In WAZZUP With Seattle Public Schools and $$$$$$ moi said:
Amy Rolph has posted What Cuts? Seattle Public Schools Budget Is More Than Last Year at Seattle PI.Com:
Seattle Public Schools approved a $577.7 million budget last week, a paired-down list of expenditures that school board members said reflects $45.5 million in cuts.
But now some are disputing whether any cutting happened at all, considering last year’s budget was even less: about $567 million.
Indeed, the district’s budget has continued to increased every year since the recession hit, partly because of federal stimulus dollars. So, where’s the cut?
District spokeswoman Teresa Wippel said Tuesday that school officials aren’t claiming they cut the budget in comparison to last year’s. References to cuts apply to the total costs projected for the coming year if operations remained the same despite rising expenses.
“Yes, our budget is higher, but we also are covering more expenses,” Wippel said.
Collective bargaining costs associated with principle and teacher contracts raised expenses $8.6 million for the coming school year. And pensions will cost about $2.4 million above projected revenue….
“They have gotten used to large increases every year, essentially, and so now they plan on these increases” said Liv Finne, director of the Washington Policy Center’s Center for Education. “When they don’t come through, they essentially scream that there are cuts.”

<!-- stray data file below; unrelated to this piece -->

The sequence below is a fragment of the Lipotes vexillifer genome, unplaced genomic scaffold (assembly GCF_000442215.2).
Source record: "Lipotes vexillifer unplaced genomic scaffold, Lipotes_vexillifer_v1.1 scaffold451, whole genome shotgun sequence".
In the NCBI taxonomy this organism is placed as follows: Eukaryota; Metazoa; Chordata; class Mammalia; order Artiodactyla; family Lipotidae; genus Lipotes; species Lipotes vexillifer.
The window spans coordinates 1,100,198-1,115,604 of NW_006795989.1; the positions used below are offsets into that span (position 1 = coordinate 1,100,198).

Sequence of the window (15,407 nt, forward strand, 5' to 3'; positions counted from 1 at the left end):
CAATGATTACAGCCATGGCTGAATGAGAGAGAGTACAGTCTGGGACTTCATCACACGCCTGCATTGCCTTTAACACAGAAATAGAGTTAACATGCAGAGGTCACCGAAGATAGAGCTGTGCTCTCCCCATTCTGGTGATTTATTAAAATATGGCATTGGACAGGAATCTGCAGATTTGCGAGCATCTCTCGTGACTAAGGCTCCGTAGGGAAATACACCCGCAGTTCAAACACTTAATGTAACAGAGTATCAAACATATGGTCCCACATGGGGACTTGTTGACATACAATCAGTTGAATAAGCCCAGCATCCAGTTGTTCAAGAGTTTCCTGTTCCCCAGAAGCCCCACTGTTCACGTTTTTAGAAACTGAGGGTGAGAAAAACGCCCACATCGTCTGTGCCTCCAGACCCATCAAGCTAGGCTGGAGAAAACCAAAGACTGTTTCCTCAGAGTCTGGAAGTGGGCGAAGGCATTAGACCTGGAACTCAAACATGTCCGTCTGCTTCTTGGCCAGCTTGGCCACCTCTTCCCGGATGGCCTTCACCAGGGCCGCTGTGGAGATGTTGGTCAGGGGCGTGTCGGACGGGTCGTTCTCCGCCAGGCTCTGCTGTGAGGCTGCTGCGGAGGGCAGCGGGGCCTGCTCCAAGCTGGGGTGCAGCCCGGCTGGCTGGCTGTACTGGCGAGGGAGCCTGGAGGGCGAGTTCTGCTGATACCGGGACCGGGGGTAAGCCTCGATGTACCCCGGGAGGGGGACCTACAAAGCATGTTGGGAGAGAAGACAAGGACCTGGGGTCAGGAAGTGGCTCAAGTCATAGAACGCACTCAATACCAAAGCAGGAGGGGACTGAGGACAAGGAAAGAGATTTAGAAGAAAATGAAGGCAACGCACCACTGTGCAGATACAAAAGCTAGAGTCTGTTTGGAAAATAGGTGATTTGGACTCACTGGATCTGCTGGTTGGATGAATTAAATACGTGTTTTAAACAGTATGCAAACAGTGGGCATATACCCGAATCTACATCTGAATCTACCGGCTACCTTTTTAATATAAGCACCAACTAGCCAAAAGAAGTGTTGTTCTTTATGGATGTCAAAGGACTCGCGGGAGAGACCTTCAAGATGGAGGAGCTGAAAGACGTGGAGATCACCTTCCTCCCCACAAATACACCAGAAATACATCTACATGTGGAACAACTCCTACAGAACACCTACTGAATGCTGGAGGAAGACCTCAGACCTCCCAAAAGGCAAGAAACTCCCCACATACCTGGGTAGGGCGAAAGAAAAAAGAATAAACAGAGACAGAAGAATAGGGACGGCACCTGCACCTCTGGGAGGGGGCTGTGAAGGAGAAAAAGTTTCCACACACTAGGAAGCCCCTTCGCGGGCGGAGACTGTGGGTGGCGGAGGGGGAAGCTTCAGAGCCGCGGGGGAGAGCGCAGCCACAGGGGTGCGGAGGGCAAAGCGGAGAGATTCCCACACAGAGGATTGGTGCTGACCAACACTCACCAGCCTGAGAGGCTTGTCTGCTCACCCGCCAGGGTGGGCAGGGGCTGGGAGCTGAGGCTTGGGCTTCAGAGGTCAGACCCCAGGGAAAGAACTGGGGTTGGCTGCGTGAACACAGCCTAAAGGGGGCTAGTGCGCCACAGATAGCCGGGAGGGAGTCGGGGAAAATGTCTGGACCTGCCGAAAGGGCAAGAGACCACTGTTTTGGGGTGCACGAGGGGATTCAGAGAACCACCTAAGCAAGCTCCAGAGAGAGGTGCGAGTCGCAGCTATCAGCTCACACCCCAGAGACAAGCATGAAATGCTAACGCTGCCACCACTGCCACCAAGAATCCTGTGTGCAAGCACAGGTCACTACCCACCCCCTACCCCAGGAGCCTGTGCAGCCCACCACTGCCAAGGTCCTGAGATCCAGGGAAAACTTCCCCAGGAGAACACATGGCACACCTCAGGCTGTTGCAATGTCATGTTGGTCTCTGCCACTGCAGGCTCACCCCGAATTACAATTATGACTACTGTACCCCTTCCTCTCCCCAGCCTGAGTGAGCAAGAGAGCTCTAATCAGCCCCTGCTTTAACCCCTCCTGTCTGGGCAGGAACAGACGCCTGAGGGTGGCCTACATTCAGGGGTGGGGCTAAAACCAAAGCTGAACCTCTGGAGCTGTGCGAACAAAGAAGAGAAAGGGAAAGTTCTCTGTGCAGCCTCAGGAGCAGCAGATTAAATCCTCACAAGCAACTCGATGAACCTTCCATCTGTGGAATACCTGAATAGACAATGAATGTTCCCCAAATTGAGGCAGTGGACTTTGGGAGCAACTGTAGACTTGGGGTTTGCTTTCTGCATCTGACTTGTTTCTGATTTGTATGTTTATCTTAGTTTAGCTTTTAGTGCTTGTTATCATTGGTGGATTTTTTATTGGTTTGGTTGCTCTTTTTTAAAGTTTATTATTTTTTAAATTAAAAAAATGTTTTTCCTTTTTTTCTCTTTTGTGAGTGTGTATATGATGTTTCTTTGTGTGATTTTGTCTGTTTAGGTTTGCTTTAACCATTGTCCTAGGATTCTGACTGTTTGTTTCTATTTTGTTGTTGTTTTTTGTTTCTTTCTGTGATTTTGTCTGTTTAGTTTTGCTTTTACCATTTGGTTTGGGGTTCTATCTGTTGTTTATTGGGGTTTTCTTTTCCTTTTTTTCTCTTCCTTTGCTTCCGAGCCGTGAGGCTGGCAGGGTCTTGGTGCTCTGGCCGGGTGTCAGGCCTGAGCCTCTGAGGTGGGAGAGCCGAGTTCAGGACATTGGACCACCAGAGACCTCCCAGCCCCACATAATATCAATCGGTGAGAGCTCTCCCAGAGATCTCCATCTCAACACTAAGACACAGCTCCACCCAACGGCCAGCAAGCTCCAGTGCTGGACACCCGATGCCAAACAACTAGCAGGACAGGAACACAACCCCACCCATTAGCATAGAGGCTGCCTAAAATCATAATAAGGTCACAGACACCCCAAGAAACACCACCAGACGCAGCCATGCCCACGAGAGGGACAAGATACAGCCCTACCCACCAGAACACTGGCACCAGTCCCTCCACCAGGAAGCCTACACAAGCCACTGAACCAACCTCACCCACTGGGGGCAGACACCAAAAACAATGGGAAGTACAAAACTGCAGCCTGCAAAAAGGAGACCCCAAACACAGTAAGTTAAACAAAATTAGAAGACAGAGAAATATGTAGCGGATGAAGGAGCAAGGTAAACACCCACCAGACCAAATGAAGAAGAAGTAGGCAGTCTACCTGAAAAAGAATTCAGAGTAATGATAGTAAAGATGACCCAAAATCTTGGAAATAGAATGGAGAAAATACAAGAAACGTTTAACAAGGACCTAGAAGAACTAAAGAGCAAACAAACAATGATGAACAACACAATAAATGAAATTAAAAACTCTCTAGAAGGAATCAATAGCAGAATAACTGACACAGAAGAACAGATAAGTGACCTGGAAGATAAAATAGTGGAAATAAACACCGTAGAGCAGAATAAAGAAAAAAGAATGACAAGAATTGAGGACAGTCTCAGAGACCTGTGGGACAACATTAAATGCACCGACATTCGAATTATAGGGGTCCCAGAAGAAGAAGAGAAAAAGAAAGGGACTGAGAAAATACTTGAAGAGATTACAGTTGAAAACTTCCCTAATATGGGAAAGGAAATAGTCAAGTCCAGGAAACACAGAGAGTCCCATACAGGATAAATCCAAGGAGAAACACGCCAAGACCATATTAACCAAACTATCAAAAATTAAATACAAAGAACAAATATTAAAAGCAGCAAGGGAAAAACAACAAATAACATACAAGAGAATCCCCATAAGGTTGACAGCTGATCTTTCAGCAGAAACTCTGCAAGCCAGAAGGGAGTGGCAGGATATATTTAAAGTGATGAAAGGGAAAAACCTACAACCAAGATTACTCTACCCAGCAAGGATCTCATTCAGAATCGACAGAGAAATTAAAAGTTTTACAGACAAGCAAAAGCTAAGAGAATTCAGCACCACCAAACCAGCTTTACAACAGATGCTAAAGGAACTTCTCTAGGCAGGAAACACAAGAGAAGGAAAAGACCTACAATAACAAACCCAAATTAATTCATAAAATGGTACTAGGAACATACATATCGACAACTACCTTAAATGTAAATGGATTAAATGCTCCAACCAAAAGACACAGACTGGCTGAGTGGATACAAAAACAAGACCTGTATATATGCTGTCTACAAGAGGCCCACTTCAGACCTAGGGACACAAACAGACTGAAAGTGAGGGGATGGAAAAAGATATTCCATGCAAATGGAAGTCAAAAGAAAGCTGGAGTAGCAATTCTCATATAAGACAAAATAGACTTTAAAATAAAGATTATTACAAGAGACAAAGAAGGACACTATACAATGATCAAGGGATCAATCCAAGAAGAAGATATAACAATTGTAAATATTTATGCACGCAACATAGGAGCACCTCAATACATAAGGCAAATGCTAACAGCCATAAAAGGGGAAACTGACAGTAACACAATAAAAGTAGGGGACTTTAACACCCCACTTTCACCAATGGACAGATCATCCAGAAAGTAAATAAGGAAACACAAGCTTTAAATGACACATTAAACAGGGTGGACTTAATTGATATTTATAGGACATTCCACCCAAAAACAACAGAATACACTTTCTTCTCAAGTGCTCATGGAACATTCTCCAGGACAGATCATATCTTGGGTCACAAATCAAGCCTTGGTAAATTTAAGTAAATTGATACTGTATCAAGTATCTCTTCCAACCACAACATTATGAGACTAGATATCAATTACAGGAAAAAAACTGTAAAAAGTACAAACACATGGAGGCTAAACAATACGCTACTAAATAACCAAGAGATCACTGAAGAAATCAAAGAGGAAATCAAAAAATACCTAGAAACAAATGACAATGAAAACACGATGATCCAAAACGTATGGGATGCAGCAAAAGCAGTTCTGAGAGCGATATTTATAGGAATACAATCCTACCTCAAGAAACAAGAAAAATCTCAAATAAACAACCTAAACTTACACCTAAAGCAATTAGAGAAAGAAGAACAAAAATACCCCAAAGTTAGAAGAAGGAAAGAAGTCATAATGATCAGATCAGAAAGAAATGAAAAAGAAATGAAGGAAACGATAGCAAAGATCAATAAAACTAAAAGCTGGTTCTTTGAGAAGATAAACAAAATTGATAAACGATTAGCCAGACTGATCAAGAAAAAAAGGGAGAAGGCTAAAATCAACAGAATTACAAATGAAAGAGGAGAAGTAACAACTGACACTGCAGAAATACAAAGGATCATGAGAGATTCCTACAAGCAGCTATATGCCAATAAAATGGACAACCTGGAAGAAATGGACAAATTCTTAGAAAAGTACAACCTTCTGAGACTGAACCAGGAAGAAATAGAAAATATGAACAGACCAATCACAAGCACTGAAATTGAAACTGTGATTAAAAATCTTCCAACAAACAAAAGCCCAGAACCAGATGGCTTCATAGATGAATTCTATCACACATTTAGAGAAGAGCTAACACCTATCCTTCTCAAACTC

Finne recently authored a much-circulated blog post about Seattle Public School’s budget, urging that “school officials across the state need to stop describing budget increases as budget cuts.”
She said she’s noticed similar claims from school districts in Spokane, Monroe and Everett. Often, diminished funding is due to the end of temporary stimulus grants.
“It’s disingenuous for them to say, ‘Oh, we didn’t know this was going to happen,'” Finne said.
Wipple said the rising cost of health care for employees and even fuel for school buses means running the district gets more expensive yearly. To balance the budget, the district eliminated 90 office positions and instated unpaid furloughs for office staff not represented by a union.
Seattle Public Schools issued a response to the Washington Policy Center’s criticism Tuesday, saying its stance “disregards a number of facts.”
From the statement:
First, the district’s enrollment is going up — therefore, all things being equal, we would expect to see a budget increase, since the majority of our state funding is based on the per-pupil basic education allocation. In addition, your argument doesn’t take into account the fact that, year over year, we must cover cost increases ranging from employee health care and pensions to fuel for our school buses. The $45 million budget gap that we talk about is the difference between what it cost to run the budget in 2010-2011 and what it would cost in 2011-12 to provide an equivalent level of services.